Germany has completed troop withdrawal from Afghanistan, the Ministry of Defence announced on Tuesday.
Germany started withdrawing its troops from Afghanistan in May, ending almost 20 years of service with the US and other international powers, the ministry said.
With the US aiming to complete its own withdrawal by September 11, the announcement came that German troops would withdraw alongside the US armed forces.
“After almost 20 years of service, the last soldiers on our platoon left Afghanistan tonight,” said Germany’s Defence Minister Annegret Kramp-Karrenbauer. “They are on their way back.
“A historical chapter is coming to an end, this is a serious mission that has challenged and shaped the world,” he added.
On Twitter, the minister thanked the 150,000 men and women who have worked there since 2001 and said they can be proud of their service.
She paid tribute to those killed and wounded there. “You will not be forgotten,” she said.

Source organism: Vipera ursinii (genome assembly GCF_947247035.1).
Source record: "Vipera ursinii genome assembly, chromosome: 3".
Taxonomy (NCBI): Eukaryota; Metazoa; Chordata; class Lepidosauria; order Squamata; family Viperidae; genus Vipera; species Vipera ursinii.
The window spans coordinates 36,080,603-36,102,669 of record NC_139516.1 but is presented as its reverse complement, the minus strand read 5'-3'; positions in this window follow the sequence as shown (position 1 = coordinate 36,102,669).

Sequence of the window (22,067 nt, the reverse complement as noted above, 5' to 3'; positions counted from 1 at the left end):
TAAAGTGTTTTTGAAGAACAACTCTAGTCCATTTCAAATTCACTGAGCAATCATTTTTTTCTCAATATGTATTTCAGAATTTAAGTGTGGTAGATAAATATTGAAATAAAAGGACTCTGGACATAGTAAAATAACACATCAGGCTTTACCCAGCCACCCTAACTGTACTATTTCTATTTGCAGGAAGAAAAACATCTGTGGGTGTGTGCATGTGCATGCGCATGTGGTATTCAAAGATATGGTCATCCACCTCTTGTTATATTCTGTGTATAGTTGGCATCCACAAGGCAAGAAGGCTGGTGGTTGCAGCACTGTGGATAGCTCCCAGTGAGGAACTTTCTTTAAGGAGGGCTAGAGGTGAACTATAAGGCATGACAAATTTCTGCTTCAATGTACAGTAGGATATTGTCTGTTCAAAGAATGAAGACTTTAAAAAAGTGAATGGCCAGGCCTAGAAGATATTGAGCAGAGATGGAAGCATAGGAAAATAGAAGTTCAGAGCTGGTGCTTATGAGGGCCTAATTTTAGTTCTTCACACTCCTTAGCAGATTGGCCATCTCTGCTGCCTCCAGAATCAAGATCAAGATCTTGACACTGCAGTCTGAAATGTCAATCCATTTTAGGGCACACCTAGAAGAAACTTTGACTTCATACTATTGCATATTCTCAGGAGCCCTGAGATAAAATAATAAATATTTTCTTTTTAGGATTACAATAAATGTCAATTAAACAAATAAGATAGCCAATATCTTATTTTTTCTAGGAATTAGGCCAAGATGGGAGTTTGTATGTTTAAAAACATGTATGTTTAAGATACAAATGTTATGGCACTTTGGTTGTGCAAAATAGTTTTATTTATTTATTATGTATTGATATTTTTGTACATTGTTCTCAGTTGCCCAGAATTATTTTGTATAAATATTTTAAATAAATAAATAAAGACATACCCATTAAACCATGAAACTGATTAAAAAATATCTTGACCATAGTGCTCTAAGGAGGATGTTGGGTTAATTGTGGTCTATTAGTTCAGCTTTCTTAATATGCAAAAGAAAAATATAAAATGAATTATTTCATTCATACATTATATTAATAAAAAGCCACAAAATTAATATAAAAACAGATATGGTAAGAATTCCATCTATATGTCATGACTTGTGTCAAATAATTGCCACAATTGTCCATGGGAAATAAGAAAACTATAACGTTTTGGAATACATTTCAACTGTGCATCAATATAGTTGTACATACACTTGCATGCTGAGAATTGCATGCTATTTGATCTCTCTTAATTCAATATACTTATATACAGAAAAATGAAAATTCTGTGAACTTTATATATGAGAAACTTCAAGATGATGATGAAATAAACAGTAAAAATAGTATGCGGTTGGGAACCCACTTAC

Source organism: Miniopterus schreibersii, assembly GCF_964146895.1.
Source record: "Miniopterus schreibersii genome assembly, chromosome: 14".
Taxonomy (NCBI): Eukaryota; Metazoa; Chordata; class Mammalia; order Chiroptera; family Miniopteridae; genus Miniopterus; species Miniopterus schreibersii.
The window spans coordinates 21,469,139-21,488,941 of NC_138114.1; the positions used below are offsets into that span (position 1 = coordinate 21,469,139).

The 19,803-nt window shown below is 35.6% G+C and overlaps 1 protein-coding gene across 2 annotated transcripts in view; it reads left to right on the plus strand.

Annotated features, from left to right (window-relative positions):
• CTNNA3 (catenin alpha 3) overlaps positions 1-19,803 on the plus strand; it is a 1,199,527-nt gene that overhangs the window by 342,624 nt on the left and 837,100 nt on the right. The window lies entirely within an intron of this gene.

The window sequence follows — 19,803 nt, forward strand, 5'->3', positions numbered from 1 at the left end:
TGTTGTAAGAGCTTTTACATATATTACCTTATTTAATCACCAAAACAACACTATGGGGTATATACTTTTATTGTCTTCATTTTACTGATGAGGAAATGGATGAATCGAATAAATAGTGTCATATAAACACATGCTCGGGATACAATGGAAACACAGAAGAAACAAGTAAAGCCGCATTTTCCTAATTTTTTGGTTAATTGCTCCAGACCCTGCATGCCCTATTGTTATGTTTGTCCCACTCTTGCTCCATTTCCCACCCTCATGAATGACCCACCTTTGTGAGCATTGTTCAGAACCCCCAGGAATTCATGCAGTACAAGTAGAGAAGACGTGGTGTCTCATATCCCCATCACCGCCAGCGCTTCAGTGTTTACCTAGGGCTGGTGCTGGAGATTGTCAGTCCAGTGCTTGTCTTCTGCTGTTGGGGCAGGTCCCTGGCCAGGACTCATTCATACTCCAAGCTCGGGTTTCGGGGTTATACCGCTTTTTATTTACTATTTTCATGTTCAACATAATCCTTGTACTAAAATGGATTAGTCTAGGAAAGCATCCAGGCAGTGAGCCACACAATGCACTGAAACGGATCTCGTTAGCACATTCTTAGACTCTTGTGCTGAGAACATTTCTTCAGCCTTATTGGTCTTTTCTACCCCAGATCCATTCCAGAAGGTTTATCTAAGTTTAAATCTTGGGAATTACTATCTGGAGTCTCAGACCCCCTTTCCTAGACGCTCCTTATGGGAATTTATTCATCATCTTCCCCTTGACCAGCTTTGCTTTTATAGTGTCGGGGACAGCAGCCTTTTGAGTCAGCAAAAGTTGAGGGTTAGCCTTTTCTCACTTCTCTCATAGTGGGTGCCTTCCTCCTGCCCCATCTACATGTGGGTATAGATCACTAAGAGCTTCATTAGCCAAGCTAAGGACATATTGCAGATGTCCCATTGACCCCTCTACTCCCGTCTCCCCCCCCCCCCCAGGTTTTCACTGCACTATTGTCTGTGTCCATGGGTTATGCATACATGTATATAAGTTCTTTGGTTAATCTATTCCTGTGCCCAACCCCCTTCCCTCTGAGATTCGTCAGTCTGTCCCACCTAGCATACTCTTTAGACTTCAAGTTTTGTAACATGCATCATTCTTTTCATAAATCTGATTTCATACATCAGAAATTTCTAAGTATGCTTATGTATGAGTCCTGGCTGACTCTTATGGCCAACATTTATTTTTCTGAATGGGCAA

According to the military, 59 German soldiers have been killed during their service in Afghanistan since 2001.
The last troops were evacuated from the airport in Mazar-i-Sharif, Afghanistan, with two German A400 ladies and two American C17 planes.
– Germany makes a major contribution –
Before the withdrawal, 1,100 soldiers were deployed in Afghanistan as part of a 9,600-strong NATO training and support mission – in addition to the US military presence.
Great Britain, Italy and Turkey also have a significant military presence there, with five countries demanding that the project have 6,000 members.
Smaller troop contributors, Denmark, Estonia and Spain, have already withdrawn their troops.
Germany accelerated its withdrawal after US President Joe Biden announced the withdrawal of US troops from the country 20 years later.